Tricia Christensen
Tricia Christensen

Tricia has a Literature degree from Sonoma State University and has been a frequent wiseGEEK contributor for many years. She is especially passionate about reading and writing, although her other interests include medicine, art, film, history, politics, ethics, and religion. Tricia lives in Northern California and is currently working on her first novel.

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Discussion Comments


Cafe41-Some opponents to the death penalty also object to this form of punishment for religious reasons. Many people of Christian faith object to the taking of any life, as they feel that life is sacred and should be protected at all costs.

They believe that while the person may have committed a heinous crime, they will be judged upon their natural death and should be offered an opportunity to repent their crimes and change their life for the better.

There will always be a lot of debate on cases like this because the issue is not black and white.

Still others say that the fact that innocent people have been wrongfully accused and sentenced to death should be enough of a reason to do away with the whole system entirely because that is one mistake that we can never make.


GreenWeaver-There are many death penalty countries that have expanded the death penalty to other crimes other than murder or treason.

For example, in many Middle Eastern countries female adultery is punishable by the death penalty. There is a well publicized case out of Iran in which a Muslim woman was accused of committing adultery against her husband and is sentenced to death by stoning.

The women has not been executed yet, because there is so much public outcry and numerous heads of state have even offered to grant asylum to the women, but the Iranian government still would not release her.


Oasis11-I agree with you. I have also heard that the costs of life imprisonment versus death penalty argument.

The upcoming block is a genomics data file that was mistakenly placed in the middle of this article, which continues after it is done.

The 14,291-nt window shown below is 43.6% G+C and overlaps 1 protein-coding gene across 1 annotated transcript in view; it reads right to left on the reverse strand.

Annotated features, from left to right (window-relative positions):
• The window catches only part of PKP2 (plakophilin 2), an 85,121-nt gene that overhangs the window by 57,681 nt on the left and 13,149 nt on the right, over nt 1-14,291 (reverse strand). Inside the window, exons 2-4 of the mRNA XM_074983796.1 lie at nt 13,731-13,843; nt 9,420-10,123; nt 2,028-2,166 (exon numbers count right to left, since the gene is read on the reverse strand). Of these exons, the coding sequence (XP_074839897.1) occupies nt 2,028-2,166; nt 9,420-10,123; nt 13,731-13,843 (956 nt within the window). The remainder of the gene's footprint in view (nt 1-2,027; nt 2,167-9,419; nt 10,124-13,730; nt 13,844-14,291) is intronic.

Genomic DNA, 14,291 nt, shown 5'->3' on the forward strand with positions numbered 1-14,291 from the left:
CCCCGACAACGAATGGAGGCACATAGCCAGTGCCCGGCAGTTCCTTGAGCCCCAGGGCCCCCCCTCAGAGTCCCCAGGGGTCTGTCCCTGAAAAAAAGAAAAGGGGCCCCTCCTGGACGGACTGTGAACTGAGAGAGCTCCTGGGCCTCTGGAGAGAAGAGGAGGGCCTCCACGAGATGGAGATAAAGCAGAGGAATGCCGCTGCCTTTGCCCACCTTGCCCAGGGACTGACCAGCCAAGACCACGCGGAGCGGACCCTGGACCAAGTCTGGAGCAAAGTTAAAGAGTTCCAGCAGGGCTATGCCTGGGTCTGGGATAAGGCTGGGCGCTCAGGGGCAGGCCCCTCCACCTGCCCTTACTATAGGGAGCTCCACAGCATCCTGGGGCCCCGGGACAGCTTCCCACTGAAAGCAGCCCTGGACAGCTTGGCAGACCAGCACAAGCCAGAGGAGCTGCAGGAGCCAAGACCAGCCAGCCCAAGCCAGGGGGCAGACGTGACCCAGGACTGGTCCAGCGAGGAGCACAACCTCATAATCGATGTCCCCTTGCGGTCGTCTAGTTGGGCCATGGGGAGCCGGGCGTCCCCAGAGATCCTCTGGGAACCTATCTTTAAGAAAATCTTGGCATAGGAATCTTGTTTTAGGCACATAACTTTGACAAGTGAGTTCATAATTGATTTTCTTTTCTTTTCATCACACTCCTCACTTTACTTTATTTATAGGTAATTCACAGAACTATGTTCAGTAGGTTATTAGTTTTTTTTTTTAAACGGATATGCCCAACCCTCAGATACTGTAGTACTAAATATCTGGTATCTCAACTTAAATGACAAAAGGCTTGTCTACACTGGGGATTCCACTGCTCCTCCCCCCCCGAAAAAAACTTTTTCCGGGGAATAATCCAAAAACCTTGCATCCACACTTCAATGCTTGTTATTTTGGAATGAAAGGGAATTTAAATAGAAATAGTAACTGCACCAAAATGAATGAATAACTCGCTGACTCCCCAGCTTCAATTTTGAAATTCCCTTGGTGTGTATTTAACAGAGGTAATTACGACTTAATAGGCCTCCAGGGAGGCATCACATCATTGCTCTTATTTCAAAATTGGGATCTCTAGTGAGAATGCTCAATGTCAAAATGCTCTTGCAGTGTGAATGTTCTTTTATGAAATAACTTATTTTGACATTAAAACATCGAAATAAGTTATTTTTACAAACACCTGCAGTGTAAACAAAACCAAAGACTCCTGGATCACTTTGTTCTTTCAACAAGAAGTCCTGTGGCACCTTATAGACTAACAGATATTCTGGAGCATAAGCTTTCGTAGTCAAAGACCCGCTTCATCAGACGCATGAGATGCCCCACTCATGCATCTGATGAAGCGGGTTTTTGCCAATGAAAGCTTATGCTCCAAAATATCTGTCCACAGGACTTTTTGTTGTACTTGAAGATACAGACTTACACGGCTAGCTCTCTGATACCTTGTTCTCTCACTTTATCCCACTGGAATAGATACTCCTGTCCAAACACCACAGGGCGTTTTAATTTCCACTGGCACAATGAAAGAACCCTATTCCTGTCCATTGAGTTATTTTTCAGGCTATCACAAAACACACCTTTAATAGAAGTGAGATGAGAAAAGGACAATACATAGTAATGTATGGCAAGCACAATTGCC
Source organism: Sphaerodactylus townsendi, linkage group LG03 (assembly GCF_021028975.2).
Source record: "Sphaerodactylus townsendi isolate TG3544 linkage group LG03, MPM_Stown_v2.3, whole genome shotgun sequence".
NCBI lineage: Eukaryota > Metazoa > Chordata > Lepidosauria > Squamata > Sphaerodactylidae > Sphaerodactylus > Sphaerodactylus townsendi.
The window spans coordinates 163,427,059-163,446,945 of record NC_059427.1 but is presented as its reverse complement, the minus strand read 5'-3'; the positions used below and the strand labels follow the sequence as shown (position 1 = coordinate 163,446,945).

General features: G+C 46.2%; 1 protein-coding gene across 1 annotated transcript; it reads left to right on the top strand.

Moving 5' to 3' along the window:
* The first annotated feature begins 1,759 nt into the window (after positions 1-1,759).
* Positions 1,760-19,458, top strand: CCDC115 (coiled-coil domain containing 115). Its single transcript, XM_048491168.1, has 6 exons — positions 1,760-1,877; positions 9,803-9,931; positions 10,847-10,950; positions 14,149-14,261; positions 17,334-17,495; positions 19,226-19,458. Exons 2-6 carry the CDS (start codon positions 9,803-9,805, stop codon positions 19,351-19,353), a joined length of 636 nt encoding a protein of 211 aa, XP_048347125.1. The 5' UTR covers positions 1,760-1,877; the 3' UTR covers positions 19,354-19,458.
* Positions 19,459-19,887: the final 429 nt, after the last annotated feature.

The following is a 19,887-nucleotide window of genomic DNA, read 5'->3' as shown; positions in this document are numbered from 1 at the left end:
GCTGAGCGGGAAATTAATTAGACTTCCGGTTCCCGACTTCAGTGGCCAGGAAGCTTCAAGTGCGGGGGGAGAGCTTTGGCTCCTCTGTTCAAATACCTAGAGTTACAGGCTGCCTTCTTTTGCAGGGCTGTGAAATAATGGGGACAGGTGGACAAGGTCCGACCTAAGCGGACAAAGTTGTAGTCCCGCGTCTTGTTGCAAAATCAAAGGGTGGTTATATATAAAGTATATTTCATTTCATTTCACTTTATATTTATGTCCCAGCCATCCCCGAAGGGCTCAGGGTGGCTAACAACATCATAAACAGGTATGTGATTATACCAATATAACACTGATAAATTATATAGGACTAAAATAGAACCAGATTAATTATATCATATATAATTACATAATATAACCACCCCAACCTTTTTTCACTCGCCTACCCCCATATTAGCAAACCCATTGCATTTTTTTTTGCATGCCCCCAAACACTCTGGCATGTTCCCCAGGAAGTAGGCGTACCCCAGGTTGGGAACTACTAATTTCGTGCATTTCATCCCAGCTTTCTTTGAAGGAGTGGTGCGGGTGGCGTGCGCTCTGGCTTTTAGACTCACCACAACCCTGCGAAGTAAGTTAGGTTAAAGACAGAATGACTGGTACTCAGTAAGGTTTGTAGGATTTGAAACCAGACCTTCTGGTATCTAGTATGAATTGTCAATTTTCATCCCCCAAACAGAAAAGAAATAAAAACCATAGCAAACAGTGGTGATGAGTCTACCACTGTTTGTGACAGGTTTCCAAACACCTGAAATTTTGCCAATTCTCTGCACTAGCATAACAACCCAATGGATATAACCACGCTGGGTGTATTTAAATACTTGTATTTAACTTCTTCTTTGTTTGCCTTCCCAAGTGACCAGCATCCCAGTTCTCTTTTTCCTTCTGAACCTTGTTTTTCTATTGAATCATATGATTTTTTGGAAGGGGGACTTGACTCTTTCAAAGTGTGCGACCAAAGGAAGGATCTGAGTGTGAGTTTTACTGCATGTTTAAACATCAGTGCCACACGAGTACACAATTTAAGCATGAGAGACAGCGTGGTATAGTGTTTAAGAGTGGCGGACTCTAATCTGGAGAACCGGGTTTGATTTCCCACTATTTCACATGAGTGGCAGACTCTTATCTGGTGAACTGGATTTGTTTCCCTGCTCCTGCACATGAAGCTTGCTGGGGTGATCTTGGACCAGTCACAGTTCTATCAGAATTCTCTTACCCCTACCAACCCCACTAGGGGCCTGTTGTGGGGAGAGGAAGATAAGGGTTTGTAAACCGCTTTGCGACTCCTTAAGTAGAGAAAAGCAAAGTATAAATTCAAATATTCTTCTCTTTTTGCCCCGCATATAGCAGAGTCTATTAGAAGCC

Many say that it takes so long to actually execute someone and it is so costly compared to the number of executions that actually take place. I feel that the crime rates of the states that actually impose the death penalty vs. life imprisonment have lower crime rate levels.

Those that are for capital punishment argues and rightfully so, that the death penalty acts as a deterrent to violent crime and should be upheld.

Others argue that the life imprisonment pros and cons show that crime may go down in states with a death penalty, but it does not totally eradicate crime altogether.

Violent murders still occur in states with a death penalty, so some people question the deterrence argument. The debate between life imprisonment vs capital punishment goes on.


Anon87812- That is a great question and if it were up to me they would be lucky to get life imprisonment.

Studies have shown that pedophiles have a high recidivism rate and are very likely to commit these heinous crimes again.

If you add the incestuous aspect of that particular crime, I would say that those types of people should never be let out of a prison.

If they can harm their own precious children that way, they clearly will harm all children and should never be let out of prison, in my opinion.

While critics of the capital punishment cases often say that life imprisonment costs are too great, I say that if the person is a danger to society and can harm young children, they should never be allowed to walk the streets.

There is no monetary figure that can be placed on a child’s ruined life. We have to protect our children because they are our future.


should a person be sentenced to life without parole if he or she is convicted of rape and incest of his or her own kids?